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University of Auckland Mature Students Association

New Start 1976-2014

New Start 25th Anniversary

The New Start Programme began in 1976. The aim was to provide a foundation course enabling those aged 20 years or older, without a university entrance qualification, to gain the skills and confidence to undertake university study. This programme expanded the definition of higher education from "the completion of a young person's formal schooling" to the "recognition of the development ability of adults". (Heppner, 1995)

A perusal of the Success Stories will show how influential this course has been on the lives of graduands. The New Start experience has opened the mind of hundreds of students to a range of subjects, helping the planning of university study. Many people enroll with a fixed idea of the focus of their study and before the course has finished, have totally changed their mind about the shape of their degree. Others have no idea what is available and New Start provides a great introduction to what is available.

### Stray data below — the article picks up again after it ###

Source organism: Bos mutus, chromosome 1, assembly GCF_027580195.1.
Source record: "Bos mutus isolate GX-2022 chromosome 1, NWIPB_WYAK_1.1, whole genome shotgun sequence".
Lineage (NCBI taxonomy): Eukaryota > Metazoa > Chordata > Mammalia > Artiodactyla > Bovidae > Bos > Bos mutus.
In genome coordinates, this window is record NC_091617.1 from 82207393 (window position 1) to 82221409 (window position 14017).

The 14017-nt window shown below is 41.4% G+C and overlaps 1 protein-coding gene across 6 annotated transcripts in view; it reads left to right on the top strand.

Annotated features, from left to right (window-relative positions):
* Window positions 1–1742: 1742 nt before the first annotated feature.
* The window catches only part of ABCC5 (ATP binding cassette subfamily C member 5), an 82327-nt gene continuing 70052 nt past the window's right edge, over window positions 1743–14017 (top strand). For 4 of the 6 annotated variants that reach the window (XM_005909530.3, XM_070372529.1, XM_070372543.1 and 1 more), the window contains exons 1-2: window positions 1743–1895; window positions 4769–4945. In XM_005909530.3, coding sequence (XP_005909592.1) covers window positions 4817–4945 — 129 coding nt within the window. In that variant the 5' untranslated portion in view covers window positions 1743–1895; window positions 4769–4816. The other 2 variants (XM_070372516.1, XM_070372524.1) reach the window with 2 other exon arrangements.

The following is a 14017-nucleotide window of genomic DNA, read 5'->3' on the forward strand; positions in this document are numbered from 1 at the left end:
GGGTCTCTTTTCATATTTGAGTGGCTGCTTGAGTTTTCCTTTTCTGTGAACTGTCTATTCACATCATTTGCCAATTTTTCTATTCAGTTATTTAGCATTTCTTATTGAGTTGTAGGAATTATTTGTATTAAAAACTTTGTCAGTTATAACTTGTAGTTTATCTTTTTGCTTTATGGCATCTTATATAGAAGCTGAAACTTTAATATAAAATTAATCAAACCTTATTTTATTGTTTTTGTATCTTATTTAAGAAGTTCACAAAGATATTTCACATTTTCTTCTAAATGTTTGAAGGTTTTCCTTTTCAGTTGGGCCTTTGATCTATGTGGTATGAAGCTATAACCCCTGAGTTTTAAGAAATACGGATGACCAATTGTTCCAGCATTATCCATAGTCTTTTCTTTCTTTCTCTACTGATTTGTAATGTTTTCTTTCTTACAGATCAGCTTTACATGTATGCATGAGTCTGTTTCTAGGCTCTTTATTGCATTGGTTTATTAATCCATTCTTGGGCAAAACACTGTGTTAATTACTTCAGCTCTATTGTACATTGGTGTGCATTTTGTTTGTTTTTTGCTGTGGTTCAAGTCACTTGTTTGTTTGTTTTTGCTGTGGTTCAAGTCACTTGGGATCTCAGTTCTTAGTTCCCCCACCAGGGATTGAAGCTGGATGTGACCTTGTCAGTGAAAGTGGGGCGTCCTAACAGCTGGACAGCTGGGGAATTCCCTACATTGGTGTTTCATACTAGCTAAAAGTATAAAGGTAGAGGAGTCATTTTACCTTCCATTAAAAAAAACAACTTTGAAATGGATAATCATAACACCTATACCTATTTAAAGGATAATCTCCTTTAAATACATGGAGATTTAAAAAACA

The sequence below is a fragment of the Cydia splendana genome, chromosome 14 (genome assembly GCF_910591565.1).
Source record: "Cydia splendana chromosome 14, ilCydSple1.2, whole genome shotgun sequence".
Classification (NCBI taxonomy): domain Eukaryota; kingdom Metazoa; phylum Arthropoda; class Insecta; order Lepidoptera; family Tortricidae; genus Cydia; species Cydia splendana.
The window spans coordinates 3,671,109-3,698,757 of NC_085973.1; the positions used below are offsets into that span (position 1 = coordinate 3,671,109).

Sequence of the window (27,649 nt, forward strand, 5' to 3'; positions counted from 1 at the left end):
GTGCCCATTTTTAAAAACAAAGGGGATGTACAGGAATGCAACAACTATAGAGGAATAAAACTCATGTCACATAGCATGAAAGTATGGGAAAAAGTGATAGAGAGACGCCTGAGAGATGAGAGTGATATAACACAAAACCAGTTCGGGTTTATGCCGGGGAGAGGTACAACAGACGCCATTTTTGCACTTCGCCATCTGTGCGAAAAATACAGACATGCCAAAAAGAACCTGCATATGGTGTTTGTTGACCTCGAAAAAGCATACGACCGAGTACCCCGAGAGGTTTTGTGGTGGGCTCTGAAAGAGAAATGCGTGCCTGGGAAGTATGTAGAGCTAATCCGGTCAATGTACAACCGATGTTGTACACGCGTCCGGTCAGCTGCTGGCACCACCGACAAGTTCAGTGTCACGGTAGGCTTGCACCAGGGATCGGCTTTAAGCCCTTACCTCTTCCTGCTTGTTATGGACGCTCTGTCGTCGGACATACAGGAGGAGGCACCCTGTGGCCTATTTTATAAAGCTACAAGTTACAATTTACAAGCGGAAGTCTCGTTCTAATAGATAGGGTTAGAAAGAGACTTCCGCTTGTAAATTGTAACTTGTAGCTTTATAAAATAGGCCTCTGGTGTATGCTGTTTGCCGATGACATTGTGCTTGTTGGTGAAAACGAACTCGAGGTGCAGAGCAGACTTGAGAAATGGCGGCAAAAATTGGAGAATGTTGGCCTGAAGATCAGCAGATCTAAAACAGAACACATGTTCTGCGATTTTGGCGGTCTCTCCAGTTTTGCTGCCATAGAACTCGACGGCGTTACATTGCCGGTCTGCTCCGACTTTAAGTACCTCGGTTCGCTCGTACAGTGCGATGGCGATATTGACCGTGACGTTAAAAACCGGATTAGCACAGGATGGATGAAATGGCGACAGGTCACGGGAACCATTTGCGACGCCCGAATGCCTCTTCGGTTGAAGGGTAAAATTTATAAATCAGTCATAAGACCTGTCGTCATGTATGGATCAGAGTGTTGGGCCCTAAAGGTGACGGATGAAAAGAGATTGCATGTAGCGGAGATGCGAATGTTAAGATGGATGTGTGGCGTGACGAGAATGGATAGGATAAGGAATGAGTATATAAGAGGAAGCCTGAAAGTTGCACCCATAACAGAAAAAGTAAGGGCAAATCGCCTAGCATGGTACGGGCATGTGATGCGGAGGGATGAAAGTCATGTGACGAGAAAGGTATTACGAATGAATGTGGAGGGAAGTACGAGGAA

In 2001 the University celebrated the first 25 years of New Start. The main speaker at this celebration was Judge Michael Brown , a former Chancellor of the University.

Professor Raewyn Dalziel the Deputy Vice Chancellor of the University at the time, was another of the speakers at the celebration.

Dame Anne Salmond and Professor Patrick Lacey
, who were both part of the original convenors group, were present to help celebrate the occasion. Professor Lacey, the then Dean of Arts, was a founding Lecturer and champion of the New Start programme. "The acceptance of this access programme within the Faculty of Arts, was expedited by the attitude and influence of the Dean of Arts". (Heppner, 1995)

Professor John Deeks and Associate Professor John Packer
who were both on the Committee which recommended the setting up of the New Start programme were both able to be at the celebration. Professor Deeks taught the very important papers on Study Skills. This is one of the core elements enabling New Start to provide that safe entry to tertiary study. One of the hardest things for re-entry students, especially into the Arts faculty, is the difficulty of writing essays. With the inclusion of Study Skills, unqualified adults were offered the opportunity of  entry into a degree programme with a high likelihood of succeeding.